My google alert screamed this afternoon with a new hit for Immaculate Inning: this article by Gregg Found at ESPN, which mentions the 44th Immaculate Inning in Major League History. Congratulations to Rafael Soriano, the Tampa Bay Rays closer who effortlessly dispatched the Los Angeles Angels of Anaheim, California, USA, Earth by striking out the side on nine pitches last night. His victims were Erik Aybar, pinch hitter Mike Napoli, and Peter Bourjos.
Soriano was not the first one to throw an Immaculate Inning to end a game, which has happened eight times previously, though two ended complete games with Immaculate Innings (by Ron Guidry and Trevor Wilson). Closers, meanwhile, don't need to play the cat-and-mouse game of wasting pitches, and there is a high priority placed on not walking anyone. Therefore it makes a bit of sense that Soriano joins closers such as Jason Isringhausen by finishing off the game with nine straight strikes.
We honor the Immaculate Inning here because it serves as a type of dominance a pitcher can have over the batters in that inning, and along those lines, Soriano's feat stands out. The Rays' closer got seven swinging strikes (including one foul by Napoli) out of the nine strikes, and all three batters swung through the final pitch. Napoli's at bat was also interesting, as a pinch hitter he seemed predestined to swing-- missing wildly on breaking pitches for strikes one and three. For his part, he just missed a fastball right down the middle on Soriano's second pitch-- a few centimeters over and we're not talking about an Immaculate Inning.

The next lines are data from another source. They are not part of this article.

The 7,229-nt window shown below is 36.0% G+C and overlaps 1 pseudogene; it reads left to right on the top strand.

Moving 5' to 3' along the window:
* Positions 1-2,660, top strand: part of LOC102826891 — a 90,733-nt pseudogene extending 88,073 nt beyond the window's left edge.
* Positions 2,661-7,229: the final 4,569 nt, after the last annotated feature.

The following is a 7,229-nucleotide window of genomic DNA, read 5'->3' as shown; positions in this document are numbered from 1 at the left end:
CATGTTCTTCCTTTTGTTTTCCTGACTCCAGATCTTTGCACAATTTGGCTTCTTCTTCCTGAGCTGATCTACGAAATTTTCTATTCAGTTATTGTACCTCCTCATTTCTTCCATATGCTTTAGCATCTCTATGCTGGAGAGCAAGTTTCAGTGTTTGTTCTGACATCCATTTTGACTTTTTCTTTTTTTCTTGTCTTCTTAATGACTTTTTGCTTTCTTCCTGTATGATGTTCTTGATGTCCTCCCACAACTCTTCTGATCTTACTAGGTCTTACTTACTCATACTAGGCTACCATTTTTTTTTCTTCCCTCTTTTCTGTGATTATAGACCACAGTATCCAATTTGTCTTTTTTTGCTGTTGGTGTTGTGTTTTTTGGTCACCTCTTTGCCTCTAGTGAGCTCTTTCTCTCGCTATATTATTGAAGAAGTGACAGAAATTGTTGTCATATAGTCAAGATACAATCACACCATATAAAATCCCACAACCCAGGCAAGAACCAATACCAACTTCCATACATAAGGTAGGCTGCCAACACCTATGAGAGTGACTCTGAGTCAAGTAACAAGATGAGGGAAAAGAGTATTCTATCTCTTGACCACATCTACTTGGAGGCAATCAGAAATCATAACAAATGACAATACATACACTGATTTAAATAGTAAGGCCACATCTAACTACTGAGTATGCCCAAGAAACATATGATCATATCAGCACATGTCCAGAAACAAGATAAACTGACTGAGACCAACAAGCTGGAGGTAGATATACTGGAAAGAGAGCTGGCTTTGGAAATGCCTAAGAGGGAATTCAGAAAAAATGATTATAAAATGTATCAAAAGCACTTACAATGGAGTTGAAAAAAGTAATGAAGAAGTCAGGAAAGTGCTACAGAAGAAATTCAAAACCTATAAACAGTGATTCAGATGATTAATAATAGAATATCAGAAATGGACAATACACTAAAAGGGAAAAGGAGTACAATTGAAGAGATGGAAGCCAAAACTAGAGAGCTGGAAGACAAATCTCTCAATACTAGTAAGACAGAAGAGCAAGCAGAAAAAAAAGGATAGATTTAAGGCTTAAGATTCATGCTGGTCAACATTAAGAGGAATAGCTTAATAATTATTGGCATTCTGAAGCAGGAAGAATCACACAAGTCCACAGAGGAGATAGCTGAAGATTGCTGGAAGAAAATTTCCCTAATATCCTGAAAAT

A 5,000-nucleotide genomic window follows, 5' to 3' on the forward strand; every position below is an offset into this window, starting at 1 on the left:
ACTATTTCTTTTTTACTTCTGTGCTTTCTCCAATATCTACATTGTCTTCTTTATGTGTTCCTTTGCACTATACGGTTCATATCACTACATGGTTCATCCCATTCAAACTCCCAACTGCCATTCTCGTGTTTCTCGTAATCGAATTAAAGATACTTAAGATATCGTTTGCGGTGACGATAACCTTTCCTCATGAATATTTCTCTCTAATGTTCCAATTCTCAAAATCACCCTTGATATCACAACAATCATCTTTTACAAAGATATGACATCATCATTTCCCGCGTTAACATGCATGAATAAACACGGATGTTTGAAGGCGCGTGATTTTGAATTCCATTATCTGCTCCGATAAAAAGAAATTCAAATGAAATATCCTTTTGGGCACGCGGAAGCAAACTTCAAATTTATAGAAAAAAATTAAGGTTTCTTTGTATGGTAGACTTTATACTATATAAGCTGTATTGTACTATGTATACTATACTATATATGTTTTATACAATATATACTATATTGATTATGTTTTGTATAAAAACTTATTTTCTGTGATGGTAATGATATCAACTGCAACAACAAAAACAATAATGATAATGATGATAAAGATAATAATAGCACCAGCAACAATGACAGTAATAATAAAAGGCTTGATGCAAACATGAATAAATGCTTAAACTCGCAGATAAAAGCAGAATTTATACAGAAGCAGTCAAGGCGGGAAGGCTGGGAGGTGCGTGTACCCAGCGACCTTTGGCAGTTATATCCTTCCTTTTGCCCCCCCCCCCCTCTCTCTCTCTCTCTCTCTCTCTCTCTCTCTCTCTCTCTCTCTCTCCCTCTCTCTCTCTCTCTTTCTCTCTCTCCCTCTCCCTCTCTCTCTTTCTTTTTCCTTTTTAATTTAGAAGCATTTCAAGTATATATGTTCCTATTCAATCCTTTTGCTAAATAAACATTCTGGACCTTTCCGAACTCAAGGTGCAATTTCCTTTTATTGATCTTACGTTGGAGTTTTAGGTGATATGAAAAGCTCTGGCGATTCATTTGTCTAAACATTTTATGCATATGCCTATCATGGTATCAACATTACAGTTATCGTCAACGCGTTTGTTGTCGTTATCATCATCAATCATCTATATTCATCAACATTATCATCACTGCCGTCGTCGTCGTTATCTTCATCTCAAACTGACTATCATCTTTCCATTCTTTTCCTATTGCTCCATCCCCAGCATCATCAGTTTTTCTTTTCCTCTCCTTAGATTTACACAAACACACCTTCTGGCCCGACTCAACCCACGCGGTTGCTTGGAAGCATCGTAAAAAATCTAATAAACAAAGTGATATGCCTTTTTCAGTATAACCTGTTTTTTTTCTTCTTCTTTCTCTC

Soriano picked up his league-leading 38th save for the effort, and the victory secured a tie in the AL East with the Yankees, meaning that this Immaculate Inning is one of the most "clutch" in the history of the feat, the first in nearly a year. Honestly, despite two perfect games, how could we call 2010 the Year of the Pitcher without at least one Immaculate Inning?
Finally, we'll have to agree with Found as he notes that an Immaculate Inning is "a feat with a cool-sounding moniker to match its impressiveness."